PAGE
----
One of the newest tools in John-117’s box is the Grappleshot, as 343 Industries reconsider all the items and abilities that you’ll be able to use through the campaign and multiplayer. In multiplayer, it’s one of the many pick ups that will spawn on maps, granting you a few uses of the hook to augment your movement options.
It is, as every Titanfall and Apex Legends fan knows, an awful lot of fun to use a grappling hook on the scenery, swing yourself up to a vantage point or toward an enemy and give them a good slap or unload a shotgun in their face. It’s fun to figure out how to use, and already leading to great clips being shared online.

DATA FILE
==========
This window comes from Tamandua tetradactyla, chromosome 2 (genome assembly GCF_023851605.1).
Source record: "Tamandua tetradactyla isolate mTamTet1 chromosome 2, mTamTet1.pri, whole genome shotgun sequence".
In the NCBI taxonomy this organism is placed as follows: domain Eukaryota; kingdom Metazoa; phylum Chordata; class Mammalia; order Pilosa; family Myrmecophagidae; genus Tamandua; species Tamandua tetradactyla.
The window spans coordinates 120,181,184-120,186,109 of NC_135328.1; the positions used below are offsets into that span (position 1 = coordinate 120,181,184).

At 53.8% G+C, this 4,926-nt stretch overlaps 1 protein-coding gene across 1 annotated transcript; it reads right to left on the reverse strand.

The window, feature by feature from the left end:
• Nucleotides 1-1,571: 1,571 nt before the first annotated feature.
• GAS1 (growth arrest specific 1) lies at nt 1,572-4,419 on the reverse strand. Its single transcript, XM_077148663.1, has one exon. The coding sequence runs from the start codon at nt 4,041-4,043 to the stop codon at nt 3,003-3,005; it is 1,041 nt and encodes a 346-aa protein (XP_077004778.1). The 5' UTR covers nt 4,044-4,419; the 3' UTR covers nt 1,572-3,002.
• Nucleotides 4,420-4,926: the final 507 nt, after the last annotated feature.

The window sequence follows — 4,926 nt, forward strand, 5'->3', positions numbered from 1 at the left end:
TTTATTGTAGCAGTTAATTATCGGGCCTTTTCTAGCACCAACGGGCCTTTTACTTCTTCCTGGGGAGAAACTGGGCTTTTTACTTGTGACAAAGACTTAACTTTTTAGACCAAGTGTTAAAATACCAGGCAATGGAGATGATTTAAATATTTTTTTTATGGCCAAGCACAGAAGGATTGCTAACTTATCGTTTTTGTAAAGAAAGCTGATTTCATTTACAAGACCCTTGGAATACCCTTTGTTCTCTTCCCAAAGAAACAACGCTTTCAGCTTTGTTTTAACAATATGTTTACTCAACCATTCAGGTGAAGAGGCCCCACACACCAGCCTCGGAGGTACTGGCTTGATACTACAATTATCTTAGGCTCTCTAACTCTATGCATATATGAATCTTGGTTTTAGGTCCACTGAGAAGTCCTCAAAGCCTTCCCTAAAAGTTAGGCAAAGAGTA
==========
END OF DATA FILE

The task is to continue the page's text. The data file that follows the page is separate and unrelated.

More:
All the other pick ups and items have also been reconsidered. The shield bubble from Halo 3 and Reach has been replaced by the Drop Wall, a barrier that quickly deteriorates as it takes damage, while things like Active Camo and Overshield take long enough to activate that there’s some forethought that needs to go into their use..
What’s also nice to see is how it enables some of the more iconic moments from Halo’s past. Use the grappling hook to snag a power weapon, throw a Threat Sensor on your teammate to make them a mobile radar station, create preemptive blocking lines that you can retreat behind. Having the ability to choose when these pick ups are used adds to the tactical plays available to you and your team.
Speaking of Maps